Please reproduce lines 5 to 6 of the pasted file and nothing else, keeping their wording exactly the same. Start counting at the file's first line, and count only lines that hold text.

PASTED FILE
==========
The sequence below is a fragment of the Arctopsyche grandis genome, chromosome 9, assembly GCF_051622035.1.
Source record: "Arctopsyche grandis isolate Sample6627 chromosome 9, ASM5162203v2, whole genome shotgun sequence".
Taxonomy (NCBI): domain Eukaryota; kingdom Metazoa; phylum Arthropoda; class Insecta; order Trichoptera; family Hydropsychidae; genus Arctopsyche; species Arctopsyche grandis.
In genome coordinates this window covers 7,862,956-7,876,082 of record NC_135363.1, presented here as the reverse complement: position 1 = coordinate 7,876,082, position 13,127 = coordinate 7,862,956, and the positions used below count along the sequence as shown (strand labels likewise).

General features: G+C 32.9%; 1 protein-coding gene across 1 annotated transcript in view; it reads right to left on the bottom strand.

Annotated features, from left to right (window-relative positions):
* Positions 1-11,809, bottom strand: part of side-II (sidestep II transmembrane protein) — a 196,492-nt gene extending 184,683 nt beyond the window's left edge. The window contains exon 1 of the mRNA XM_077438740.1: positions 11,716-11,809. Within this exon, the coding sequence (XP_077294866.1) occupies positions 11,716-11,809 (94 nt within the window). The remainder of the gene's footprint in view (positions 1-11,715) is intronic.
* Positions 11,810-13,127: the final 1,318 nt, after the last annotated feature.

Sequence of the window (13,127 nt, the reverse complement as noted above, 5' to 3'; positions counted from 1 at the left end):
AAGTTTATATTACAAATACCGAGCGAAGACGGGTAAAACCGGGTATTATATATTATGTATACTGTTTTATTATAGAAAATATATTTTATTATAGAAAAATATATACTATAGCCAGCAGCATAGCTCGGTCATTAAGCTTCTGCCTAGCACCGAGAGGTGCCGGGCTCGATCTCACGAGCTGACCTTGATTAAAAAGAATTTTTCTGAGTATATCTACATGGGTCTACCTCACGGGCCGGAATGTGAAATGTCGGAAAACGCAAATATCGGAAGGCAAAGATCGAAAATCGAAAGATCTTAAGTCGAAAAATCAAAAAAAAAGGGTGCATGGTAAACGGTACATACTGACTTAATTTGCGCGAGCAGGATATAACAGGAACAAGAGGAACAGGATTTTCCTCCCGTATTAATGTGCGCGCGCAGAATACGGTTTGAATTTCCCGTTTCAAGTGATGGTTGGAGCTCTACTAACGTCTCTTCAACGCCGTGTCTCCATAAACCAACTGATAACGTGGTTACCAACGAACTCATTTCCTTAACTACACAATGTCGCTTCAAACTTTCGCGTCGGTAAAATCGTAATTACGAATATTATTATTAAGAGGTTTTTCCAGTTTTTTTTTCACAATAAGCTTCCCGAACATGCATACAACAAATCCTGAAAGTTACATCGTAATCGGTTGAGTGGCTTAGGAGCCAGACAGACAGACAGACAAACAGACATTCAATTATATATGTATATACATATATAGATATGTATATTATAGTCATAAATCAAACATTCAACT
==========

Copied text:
General features: G+C 32.9%; 1 protein-coding gene across 1 annotated transcript in view; it reads right to left on the bottom strand.

Annotated features, from left to right (window-relative positions):